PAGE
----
The list of changes DCR recommends might well bring me into the fold at $399, but dunno.
The spindle is neat spot though… no worries with the ongoing wear of, say, power meter pedals, the wheel choice issues with hub-based etc.
Reading through the article the same issues as pointed out by Ray crossed my mind. I just add that the calibration weight would be a major issue for me. Here in Germany I can’t just go to the post office and have my dumbbells be put on the scales.
Where I live – it is common to take your bike to a local dealer for service. If the LBS sold these at 299 to 349+50 installation… I think they would sell well. Meaning Dyno would be giving some margin to the dealer(30% ? – Just like other products)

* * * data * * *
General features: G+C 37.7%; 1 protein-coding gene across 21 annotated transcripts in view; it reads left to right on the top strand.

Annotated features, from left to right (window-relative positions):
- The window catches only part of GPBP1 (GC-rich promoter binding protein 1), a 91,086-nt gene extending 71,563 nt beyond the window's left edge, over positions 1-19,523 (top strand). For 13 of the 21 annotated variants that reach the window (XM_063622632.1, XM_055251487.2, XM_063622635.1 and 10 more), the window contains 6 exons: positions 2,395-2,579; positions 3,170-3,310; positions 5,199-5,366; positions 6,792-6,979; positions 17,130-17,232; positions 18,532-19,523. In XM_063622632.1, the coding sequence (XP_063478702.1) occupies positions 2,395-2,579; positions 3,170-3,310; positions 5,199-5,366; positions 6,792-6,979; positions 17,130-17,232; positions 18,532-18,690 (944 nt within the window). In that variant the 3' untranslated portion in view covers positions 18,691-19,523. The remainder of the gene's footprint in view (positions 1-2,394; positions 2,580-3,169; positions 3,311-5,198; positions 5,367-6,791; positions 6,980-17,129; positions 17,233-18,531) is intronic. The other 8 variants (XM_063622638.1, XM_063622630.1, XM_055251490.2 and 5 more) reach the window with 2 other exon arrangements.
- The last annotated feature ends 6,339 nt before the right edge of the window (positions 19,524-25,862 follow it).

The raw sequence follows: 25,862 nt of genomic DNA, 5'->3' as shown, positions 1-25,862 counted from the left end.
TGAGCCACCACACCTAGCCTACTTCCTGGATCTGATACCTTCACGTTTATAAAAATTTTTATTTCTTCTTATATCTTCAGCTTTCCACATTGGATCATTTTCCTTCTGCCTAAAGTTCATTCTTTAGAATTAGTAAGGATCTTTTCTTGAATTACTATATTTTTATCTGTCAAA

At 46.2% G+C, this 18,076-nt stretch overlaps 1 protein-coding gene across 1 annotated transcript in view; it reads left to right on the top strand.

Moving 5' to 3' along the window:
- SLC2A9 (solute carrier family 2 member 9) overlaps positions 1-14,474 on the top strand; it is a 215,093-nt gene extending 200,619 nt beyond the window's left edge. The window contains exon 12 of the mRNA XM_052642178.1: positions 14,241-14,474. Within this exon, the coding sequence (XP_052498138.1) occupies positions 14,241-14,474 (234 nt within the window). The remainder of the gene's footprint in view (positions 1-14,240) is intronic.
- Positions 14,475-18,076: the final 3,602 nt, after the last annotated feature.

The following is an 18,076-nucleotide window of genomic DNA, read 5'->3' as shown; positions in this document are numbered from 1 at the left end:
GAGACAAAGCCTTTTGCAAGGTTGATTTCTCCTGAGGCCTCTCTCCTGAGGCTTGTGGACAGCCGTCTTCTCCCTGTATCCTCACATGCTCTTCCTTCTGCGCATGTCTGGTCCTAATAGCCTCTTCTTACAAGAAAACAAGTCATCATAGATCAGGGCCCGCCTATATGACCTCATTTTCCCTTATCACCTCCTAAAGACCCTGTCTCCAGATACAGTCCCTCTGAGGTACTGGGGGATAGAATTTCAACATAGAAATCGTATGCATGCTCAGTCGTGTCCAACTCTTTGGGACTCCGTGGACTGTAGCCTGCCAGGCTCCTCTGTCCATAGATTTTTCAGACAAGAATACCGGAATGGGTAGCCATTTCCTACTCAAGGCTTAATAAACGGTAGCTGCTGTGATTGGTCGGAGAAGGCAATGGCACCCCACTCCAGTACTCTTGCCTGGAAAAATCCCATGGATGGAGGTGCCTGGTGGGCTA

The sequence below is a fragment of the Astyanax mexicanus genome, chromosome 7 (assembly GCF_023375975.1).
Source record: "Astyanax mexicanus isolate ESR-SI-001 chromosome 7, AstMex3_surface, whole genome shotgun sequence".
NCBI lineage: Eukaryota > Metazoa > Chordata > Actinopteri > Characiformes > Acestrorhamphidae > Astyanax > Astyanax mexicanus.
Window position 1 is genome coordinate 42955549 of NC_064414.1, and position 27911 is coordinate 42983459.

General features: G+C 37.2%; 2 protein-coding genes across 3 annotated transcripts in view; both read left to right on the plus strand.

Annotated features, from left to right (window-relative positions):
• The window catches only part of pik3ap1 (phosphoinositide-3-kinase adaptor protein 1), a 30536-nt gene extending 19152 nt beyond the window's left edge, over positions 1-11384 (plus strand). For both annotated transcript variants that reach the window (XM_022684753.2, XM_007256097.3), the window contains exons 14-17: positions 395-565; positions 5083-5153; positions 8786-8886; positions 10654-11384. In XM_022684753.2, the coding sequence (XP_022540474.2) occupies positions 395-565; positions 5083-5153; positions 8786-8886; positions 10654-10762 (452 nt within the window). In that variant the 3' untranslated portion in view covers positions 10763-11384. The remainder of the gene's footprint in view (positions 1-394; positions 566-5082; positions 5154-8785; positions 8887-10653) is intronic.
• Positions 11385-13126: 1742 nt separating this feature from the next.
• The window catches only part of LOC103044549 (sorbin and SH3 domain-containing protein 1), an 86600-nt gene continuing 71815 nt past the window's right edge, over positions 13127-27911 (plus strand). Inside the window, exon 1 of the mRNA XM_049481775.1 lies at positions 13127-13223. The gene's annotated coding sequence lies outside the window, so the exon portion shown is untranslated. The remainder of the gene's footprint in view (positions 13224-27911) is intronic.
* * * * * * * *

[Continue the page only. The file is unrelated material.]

The covered USB plug in and covering are trivial to correct in their final design.
What is nice about this concept is that you could upgrade to a new bike and transfer the PM over, without worrying about buying the same crank.
I think having the ability to calibrate ( not zero ) is something that would be nice to have. A lot of other power meters including Power2Max you have to just hope that they are right and have no way of checking. The rest of the items Ray mentioned definitely need to be addressed.
How come the require a freaking heavy 25kg/50lbs weight to calibrate while other, pedal-based systems, merely need a 1kg/2lbs weight?
Ray states 25 lbs, not kg. Still a lot of weight but doable. 25kg would be really tough.